Data encryption. Prioritizing data encryption makes it very difficult for cybercriminals that have successfully breached a network to read the stolen data. Microsoft, for example, offers rights management services to protect all Office application files and emails, including many well-known non-Microsoft files. When encryption is applied to a file, an authorized user, whether within the organization or outside, can only open the encrypted files from across different devices, such as PCs, phones and tablets. If an authorized user were ever to leave a company, then the security would be revoked, even if the user kept a copy of the encrypted file on his or her personal thumb drive. Encryption of data can be provided on-premises, requiring specialty servers, or by using a cloud-based service.
Disaster recovery plan. As networks expand globally, the chance being struck by a data breach increases. Prevention plays an important role, but how an organization responds to the incident when a disaster strikes is equally important. As technology and cybercriminal methods evolve, a disaster recovery plan and incident response policy and procedures should be routinely updated and revised. There should be a response team that involves upper management, information technology, legal, human capital and forensic specialists. Another important element of the disaster recovery plan will involve recovery of uncompromised recent data backups.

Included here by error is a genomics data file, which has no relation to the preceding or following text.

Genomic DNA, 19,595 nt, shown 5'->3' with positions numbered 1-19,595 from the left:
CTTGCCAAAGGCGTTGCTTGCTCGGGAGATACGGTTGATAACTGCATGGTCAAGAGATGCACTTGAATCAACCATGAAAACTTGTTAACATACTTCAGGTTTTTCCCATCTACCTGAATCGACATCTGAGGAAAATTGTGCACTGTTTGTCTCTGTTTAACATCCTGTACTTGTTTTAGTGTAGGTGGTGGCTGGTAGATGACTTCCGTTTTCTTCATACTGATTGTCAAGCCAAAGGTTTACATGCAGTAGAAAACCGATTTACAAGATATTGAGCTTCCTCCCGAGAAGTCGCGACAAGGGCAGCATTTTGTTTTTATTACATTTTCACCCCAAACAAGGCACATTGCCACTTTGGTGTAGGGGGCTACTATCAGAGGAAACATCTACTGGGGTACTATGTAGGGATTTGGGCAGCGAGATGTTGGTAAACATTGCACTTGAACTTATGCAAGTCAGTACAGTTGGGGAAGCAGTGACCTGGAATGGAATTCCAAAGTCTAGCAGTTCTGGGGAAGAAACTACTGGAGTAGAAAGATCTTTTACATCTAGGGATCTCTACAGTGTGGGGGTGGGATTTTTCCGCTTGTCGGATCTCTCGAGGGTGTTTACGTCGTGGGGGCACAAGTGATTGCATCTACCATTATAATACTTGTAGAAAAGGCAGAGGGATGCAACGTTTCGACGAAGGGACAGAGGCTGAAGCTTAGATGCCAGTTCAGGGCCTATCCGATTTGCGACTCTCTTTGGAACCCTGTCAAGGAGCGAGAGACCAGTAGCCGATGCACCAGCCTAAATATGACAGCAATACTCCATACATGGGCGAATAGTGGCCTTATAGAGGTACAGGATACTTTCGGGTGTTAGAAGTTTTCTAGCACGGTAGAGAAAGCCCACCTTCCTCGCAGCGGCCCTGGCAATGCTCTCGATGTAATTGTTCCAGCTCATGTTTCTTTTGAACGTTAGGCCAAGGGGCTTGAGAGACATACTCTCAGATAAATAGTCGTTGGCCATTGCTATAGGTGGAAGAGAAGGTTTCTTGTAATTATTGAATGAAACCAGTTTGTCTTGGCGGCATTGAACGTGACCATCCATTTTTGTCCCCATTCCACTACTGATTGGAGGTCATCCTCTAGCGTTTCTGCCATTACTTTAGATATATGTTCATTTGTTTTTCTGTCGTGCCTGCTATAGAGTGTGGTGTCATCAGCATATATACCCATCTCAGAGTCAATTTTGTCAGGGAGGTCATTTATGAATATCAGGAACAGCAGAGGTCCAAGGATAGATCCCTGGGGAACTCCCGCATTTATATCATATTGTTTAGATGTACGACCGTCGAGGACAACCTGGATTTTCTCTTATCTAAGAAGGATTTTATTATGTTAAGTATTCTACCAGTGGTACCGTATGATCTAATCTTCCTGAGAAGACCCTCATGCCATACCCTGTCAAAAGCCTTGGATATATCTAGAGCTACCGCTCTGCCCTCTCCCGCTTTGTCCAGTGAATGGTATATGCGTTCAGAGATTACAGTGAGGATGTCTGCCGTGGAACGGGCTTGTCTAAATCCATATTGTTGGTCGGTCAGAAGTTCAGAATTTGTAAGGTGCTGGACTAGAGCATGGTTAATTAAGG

Password policies. Having a password policy, and enforcement of a complex password consisting of a minimum of 10 characters that includes mixed-case lettering, numbers and symbols, and two-factor authentication, can reduce a cybercriminal’s chances of infiltration. Most hacking methods occur on the perimeter by guessing at a user’s email password before making their way to finding out an organization’s server and firewall information.
Q: How can firms better train their staff to prevent cybercrime?
A: The best line of defense against cybercrime is prevention. Every organization should have frequent education and training on the company’s policy handbook that emphasizes security. Being able to detect and report suspicious activities of the various types of phishing scams, common hacking tactics and social engineering, should be the starting blocks of prevention against a data breach. With an information technology staff level, there should be expanded security policies and procedures that provide in-depth information regarding the security of the network infrastructure. Organizations should also have the latest versions of software and ensure patches are up to date, which will go a long way to further reduce vulnerability from a cyberattack.